Twelve Cabins Twelve Vacancies
Company of Sirens / Chapter
In the past few years, director Chris Durnall has brought us challenging plays such as Anthony Neilson’s Stitching, Jennifer Haley’s The Nether, and a number of pieces by Philip Ridley, as well as championing the autism-themed work of Tim Rhys. In this new piece, he tells something of his own story.
In the programme notes, Durnall informs us that his father died during the first UK television broadcast of Alfred Hitchcock’s Psycho in 1968; and therefore that the two events have been linked in his consciousness from the age of 12 onwards. Twelve Cabins Twelve Vacancies is an attempt to explore this connection and, perhaps, to exorcise some ghosts.
The first thing we see as we enter the performance area is a young woman, lounging in vintage lingerie on a grass-pattered rug, leafing casually through a book of stills from the Hitchcock film. As the action begins, Bernard Herrmann’s theme music plays and Durnall is discovered watching Psycho on a small television. The set—designed by Angharad Matthews who also plays the female role—is minimal: a table on top of which sits a 1950s-style bottle of milk, and a large video screen.
Presently, the professorial Durnall starts to sing “Autumn Leaves”, before commencing his story, with the aid of old family photographs which he projects onto the screen. He intersperses a summary of the events of the first half of the film—Marion Crane indulging in an illicit tryst, stealing a large amount of money from her workplace and seeking refuge in an isolated and almost empty (as referenced in the play’s title) motel, inhabited by a likeable young man and his unseen but controlling mother.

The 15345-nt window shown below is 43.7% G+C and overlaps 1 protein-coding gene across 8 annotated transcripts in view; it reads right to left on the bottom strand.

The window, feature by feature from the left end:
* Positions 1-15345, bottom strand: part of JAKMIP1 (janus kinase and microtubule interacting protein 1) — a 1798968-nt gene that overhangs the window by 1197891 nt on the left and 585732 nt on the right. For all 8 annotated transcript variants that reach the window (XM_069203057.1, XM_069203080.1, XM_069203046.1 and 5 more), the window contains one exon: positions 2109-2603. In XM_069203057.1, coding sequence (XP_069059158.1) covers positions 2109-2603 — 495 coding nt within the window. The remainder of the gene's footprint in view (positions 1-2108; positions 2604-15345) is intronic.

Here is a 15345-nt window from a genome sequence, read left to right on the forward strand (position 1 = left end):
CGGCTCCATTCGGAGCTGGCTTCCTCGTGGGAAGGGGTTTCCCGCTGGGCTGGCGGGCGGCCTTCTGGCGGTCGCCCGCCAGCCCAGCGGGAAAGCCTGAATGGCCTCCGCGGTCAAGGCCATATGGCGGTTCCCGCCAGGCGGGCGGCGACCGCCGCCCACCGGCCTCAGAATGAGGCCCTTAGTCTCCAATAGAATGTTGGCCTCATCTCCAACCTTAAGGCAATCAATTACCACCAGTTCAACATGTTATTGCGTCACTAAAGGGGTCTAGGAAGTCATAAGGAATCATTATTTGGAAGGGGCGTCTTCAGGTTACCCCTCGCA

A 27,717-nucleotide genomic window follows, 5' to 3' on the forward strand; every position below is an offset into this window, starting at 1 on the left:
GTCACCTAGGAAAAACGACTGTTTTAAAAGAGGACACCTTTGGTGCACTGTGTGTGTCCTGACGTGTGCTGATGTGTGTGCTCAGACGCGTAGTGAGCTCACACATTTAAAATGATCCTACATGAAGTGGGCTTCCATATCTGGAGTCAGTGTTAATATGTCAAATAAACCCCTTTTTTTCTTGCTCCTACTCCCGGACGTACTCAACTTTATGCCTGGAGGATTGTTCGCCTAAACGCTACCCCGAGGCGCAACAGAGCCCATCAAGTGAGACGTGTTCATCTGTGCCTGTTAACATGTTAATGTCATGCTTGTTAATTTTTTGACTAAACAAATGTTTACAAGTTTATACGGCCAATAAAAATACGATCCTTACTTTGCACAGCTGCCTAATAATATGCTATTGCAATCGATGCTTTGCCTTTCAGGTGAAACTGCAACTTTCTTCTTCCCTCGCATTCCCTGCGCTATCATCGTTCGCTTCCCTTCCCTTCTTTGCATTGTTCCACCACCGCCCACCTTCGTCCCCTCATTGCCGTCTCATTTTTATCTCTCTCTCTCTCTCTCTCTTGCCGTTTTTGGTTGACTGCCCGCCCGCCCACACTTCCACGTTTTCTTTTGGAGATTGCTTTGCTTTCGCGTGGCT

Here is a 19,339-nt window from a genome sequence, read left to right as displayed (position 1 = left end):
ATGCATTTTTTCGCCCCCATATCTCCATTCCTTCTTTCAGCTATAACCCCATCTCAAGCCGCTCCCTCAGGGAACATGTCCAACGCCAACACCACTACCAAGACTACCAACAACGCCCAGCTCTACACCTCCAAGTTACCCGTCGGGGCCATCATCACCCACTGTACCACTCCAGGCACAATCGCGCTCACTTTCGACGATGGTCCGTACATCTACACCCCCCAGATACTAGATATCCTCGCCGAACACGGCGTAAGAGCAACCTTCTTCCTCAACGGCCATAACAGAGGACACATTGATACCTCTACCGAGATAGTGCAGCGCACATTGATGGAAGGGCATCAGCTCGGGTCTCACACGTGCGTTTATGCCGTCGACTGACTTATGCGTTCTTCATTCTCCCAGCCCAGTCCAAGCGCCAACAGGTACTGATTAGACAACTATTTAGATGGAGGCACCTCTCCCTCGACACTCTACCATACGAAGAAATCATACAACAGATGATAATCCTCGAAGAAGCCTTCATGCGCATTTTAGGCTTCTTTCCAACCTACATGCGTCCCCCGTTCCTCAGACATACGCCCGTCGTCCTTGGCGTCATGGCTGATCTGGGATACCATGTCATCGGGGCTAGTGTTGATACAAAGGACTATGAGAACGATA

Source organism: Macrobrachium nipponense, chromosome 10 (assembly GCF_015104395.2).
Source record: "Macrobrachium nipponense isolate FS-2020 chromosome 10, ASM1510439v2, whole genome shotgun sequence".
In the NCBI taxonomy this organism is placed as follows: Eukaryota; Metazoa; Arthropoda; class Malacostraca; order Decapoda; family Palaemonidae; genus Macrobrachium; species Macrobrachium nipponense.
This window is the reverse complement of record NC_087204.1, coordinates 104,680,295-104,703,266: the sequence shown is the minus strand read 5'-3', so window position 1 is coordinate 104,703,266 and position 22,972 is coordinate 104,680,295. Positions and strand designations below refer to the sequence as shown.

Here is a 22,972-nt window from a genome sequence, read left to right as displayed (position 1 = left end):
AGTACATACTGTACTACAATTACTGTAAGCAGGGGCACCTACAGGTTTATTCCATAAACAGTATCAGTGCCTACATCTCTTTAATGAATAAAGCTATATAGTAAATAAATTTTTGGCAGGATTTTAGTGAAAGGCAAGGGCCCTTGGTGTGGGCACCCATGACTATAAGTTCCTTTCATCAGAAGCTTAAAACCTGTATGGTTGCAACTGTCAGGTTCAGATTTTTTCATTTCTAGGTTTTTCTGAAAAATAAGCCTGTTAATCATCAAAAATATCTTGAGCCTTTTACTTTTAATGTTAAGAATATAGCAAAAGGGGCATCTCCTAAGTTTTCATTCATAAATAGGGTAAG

We also learn of Durnall’s discovery, after his mother’s death, six years on from that of his father, that she left a number of poetic notes scribbled on the backs of empty cigarette packets, reflecting on life and love, and revealing a philosophical profundity of which he was apparently unaware.
The two strands come together in Matthews’s character, who is a conflation of Marion and the notes’ authoress, coming across as a haunting romantic fantasy. Durnall’s character looks on, apparently entranced, and the two only directly interact when she disturbs him by detailing the symptoms of a brain aneurysm. Her interpretation of the famous “stabbing” scene is beautifully choreographed and equally disturbing.
The action is sound-tracked, live, by Rhys Anderson on guitar with occasional disruptive electronic effects. His highly evocative score brings to mind desert-inflected films such as Paris, Texas and Bagdad Café.
Durnall’s exegesis of Hitchcock’s classic foregrounds its creepiness, but he eschews the showing of extracts on the the large screen, prompting us to use our imaginations. The precise link between the film and his life remains equally opaque, although those familiar with his work will know that he seems to be drawn to dark themes. We learn little of his relationship with his parents, other than a hint of friction with his mother, which is introduced just as the piece ends, less than an hour in.
We are left, therefore, intrigued and tantalised, if not entirely satisfied. As an illustration of the impact of a work of art on a life, it is powerfully suggestive. Perhaps for entirely understandable personal reasons, however, it does not dig quite as deeply as it might.